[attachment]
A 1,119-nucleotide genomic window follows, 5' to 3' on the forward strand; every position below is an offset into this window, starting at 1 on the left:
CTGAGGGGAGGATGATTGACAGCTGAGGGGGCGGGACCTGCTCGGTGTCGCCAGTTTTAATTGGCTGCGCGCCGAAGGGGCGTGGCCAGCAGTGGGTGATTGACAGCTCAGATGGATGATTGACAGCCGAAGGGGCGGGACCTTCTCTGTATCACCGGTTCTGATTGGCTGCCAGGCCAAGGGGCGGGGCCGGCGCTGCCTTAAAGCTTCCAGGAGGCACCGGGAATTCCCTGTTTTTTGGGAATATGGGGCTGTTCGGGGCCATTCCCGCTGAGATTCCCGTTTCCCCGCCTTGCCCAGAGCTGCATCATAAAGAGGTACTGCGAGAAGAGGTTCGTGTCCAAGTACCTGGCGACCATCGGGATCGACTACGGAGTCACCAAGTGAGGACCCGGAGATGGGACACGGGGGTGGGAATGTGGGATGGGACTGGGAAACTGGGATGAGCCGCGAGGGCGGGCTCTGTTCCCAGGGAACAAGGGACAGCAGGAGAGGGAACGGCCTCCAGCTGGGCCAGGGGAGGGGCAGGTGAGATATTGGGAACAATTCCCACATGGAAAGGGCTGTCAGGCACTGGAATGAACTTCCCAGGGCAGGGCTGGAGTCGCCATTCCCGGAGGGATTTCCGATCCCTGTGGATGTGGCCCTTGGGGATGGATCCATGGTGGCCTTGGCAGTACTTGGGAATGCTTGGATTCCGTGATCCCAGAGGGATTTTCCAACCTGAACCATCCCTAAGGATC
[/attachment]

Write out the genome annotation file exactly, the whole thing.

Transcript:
A 1,119-nucleotide genomic window follows, 5' to 3' on the forward strand; every position below is an offset into this window, starting at 1 on the left:
CTGAGGGGAGGATGATTGACAGCTGAGGGGGCGGGACCTGCTCGGTGTCGCCAGTTTTAATTGGCTGCGCGCCGAAGGGGCGTGGCCAGCAGTGGGTGATTGACAGCTCAGATGGATGATTGACAGCCGAAGGGGCGGGACCTTCTCTGTATCACCGGTTCTGATTGGCTGCCAGGCCAAGGGGCGGGGCCGGCGCTGCCTTAAAGCTTCCAGGAGGCACCGGGAATTCCCTGTTTTTTGGGAATATGGGGCTGTTCGGGGCCATTCCCGCTGAGATTCCCGTTTCCCCGCCTTGCCCAGAGCTGCATCATAAAGAGGTACTGCGAGAAGAGGTTCGTGTCCAAGTACCTGGCGACCATCGGGATCGACTACGGAGTCACCAAGTGAGGACCCGGAGATGGGACACGGGGGTGGGAATGTGGGATGGGACTGGGAAACTGGGATGAGCCGCGAGGGCGGGCTCTGTTCCCAGGGAACAAGGGACAGCAGGAGAGGGAACGGCCTCCAGCTGGGCCAGGGGAGGGGCAGGTGAGATATTGGGAACAATTCCCACATGGAAAGGGCTGTCAGGCACTGGAATGAACTTCCCAGGGCAGGGCTGGAGTCGCCATTCCCGGAGGGATTTCCGATCCCTGTGGATGTGGCCCTTGGGGATGGATCCATGGTGGCCTTGGCAGTACTTGGGAATGCTTGGATTCCGTGATCCCAGAGGGATTTTCCAACCTGAACCATCCCTAAGGATC